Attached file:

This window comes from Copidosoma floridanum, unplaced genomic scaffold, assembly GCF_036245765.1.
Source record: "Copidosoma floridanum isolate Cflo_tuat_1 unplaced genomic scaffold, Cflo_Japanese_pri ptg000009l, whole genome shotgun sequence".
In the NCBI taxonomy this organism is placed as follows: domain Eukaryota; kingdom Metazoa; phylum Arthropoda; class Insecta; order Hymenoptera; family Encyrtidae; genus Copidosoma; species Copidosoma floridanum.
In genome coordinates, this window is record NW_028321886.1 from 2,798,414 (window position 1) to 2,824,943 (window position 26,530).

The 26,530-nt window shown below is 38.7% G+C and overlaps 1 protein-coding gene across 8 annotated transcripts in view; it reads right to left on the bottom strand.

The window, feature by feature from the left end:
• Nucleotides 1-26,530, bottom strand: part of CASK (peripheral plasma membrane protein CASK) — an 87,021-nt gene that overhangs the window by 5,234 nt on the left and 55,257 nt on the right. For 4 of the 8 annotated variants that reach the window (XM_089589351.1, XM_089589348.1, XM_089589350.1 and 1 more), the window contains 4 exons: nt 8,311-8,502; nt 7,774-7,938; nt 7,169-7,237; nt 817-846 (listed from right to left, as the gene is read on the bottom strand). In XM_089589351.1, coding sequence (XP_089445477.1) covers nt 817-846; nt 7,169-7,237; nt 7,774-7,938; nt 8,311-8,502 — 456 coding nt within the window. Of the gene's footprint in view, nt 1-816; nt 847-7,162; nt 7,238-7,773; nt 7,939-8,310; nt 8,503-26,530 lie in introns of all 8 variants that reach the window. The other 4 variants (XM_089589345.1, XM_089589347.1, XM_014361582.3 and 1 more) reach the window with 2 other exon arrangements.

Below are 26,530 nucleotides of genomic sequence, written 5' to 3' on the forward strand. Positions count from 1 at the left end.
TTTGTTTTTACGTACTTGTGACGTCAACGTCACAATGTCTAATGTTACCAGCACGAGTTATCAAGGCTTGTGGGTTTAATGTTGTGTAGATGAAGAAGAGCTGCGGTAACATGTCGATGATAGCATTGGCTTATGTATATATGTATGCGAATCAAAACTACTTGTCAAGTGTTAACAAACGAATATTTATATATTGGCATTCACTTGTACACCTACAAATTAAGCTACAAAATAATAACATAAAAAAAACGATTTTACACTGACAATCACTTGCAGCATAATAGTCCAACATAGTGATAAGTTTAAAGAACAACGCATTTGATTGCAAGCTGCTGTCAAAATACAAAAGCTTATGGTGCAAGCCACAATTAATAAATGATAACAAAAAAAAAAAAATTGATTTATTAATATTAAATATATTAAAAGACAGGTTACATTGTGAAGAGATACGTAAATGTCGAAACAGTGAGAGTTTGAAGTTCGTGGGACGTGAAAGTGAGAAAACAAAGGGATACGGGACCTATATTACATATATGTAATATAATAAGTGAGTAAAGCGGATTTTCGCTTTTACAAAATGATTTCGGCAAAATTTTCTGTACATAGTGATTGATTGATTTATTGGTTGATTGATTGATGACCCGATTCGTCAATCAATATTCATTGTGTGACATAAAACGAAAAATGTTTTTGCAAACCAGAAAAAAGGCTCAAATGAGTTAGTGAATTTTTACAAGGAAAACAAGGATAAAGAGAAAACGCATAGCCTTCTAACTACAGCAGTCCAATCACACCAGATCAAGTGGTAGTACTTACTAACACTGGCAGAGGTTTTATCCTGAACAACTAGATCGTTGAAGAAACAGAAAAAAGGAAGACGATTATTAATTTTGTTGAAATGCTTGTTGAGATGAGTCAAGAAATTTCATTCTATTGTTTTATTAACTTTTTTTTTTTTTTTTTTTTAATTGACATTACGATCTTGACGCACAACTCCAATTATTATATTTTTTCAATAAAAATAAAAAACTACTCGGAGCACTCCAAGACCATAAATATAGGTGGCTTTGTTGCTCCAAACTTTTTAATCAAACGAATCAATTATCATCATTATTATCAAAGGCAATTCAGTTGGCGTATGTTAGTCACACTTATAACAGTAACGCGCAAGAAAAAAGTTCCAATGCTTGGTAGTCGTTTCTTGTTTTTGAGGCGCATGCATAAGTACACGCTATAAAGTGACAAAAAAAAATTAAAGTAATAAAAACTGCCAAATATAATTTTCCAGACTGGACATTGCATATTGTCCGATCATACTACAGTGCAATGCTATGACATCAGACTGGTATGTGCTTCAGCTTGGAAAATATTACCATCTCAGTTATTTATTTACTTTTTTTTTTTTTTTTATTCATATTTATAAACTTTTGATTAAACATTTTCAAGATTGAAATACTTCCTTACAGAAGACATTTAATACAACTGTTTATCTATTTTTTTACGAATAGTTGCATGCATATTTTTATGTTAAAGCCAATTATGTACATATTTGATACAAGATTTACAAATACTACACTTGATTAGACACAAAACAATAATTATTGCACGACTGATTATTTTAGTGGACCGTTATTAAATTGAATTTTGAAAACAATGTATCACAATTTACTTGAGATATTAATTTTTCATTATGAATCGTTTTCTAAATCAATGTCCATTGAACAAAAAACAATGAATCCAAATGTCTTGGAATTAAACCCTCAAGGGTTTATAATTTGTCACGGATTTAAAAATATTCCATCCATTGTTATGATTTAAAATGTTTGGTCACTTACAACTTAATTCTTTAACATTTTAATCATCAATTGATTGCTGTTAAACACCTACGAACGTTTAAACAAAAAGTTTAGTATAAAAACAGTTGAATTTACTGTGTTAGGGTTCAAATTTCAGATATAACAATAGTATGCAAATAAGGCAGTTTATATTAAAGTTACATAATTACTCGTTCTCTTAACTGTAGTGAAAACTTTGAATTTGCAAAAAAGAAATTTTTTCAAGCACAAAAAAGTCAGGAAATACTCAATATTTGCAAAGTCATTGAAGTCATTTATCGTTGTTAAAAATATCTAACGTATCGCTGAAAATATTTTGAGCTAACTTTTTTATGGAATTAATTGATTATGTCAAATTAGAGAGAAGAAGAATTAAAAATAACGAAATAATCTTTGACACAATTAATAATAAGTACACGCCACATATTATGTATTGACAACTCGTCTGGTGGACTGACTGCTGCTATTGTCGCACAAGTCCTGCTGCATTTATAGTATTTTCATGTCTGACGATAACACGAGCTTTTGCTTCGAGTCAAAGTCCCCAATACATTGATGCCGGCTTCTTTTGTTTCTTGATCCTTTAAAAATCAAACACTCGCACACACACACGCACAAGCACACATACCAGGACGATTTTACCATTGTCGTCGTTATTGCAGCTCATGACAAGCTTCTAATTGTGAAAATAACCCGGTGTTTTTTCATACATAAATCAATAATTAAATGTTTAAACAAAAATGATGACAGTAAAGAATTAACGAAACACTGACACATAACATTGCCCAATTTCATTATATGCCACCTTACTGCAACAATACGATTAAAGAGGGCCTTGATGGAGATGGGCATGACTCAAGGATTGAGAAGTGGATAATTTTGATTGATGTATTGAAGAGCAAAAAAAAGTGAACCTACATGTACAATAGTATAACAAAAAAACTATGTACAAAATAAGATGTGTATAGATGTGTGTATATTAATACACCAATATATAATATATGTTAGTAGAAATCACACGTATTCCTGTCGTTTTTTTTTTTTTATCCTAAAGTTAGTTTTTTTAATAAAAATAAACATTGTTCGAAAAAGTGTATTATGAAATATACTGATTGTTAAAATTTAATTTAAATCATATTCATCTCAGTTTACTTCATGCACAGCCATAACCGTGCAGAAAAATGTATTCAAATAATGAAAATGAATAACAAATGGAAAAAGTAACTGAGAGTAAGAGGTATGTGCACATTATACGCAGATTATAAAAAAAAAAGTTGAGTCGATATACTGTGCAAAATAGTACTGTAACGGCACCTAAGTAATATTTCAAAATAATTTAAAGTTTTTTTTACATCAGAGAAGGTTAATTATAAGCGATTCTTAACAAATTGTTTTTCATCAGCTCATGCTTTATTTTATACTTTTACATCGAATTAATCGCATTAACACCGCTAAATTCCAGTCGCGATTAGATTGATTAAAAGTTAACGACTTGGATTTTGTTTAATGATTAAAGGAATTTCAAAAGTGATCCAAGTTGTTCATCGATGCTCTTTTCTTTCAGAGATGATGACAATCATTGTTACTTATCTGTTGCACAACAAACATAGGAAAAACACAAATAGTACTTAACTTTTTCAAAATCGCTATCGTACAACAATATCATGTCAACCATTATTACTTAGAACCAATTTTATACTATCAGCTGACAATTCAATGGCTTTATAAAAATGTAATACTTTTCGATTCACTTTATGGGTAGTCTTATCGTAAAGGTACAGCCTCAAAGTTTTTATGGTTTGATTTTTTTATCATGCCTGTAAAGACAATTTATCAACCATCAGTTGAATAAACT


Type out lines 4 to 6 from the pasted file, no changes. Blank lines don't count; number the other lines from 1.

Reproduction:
In genome coordinates, this window is record NW_028321886.1 from 2,798,414 (window position 1) to 2,824,943 (window position 26,530).

The 26,530-nt window shown below is 38.7% G+C and overlaps 1 protein-coding gene across 8 annotated transcripts in view; it reads right to left on the bottom strand.

The window, feature by feature from the left end: